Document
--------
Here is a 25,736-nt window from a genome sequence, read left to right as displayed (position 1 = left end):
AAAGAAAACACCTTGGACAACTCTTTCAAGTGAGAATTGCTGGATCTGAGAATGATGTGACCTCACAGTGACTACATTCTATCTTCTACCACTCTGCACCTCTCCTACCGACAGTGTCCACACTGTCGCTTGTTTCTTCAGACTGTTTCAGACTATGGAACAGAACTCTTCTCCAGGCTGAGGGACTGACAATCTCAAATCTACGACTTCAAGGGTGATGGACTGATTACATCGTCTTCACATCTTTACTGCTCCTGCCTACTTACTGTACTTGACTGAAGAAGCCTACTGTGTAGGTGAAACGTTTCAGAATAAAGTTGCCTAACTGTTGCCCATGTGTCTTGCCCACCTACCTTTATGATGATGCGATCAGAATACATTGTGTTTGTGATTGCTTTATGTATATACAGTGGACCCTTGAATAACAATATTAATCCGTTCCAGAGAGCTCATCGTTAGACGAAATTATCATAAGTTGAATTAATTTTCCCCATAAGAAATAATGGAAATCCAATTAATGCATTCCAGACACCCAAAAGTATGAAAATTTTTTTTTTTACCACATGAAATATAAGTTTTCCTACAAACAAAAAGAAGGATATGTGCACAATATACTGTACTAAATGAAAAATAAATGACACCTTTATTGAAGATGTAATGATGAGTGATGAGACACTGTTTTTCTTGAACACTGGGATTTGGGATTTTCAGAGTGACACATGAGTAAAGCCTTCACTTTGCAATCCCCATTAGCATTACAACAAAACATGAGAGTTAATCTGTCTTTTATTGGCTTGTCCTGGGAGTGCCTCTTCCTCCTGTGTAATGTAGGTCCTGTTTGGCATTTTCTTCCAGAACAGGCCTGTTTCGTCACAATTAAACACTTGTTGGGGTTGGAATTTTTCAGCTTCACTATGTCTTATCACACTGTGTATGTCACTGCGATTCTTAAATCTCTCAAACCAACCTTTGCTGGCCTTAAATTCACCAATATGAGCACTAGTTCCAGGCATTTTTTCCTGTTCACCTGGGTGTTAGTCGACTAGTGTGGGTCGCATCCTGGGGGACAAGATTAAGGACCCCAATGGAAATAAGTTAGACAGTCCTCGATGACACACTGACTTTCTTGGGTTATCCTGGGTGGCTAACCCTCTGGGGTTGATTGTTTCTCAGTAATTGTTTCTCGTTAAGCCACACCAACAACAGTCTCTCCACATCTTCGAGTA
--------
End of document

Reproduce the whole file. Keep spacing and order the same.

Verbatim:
Here is a 25,736-nt window from a genome sequence, read left to right as displayed (position 1 = left end):
AAAGAAAACACCTTGGACAACTCTTTCAAGTGAGAATTGCTGGATCTGAGAATGATGTGACCTCACAGTGACTACATTCTATCTTCTACCACTCTGCACCTCTCCTACCGACAGTGTCCACACTGTCGCTTGTTTCTTCAGACTGTTTCAGACTATGGAACAGAACTCTTCTCCAGGCTGAGGGACTGACAATCTCAAATCTACGACTTCAAGGGTGATGGACTGATTACATCGTCTTCACATCTTTACTGCTCCTGCCTACTTACTGTACTTGACTGAAGAAGCCTACTGTGTAGGTGAAACGTTTCAGAATAAAGTTGCCTAACTGTTGCCCATGTGTCTTGCCCACCTACCTTTATGATGATGCGATCAGAATACATTGTGTTTGTGATTGCTTTATGTATATACAGTGGACCCTTGAATAACAATATTAATCCGTTCCAGAGAGCTCATCGTTAGACGAAATTATCATAAGTTGAATTAATTTTCCCCATAAGAAATAATGGAAATCCAATTAATGCATTCCAGACACCCAAAAGTATGAAAATTTTTTTTTTTACCACATGAAATATAAGTTTTCCTACAAACAAAAAGAAGGATATGTGCACAATATACTGTACTAAATGAAAAATAAATGACACCTTTATTGAAGATGTAATGATGAGTGATGAGACACTGTTTTTCTTGAACACTGGGATTTGGGATTTTCAGAGTGACACATGAGTAAAGCCTTCACTTTGCAATCCCCATTAGCATTACAACAAAACATGAGAGTTAATCTGTCTTTTATTGGCTTGTCCTGGGAGTGCCTCTTCCTCCTGTGTAATGTAGGTCCTGTTTGGCATTTTCTTCCAGAACAGGCCTGTTTCGTCACAATTAAACACTTGTTGGGGTTGGAATTTTTCAGCTTCACTATGTCTTATCACACTGTGTATGTCACTGCGATTCTTAAATCTCTCAAACCAACCTTTGCTGGCCTTAAATTCACCAATATGAGCACTAGTTCCAGGCATTTTTTCCTGTTCACCTGGGTGTTAGTCGACTAGTGTGGGTCGCATCCTGGGGGACAAGATTAAGGACCCCAATGGAAATAAGTTAGACAGTCCTCGATGACACACTGACTTTCTTGGGTTATCCTGGGTGGCTAACCCTCTGGGGTTGATTGTTTCTCAGTAATTGTTTCTCGTTAAGCCACACCAACAACAGTCTCTCCACATCTTCGAGTA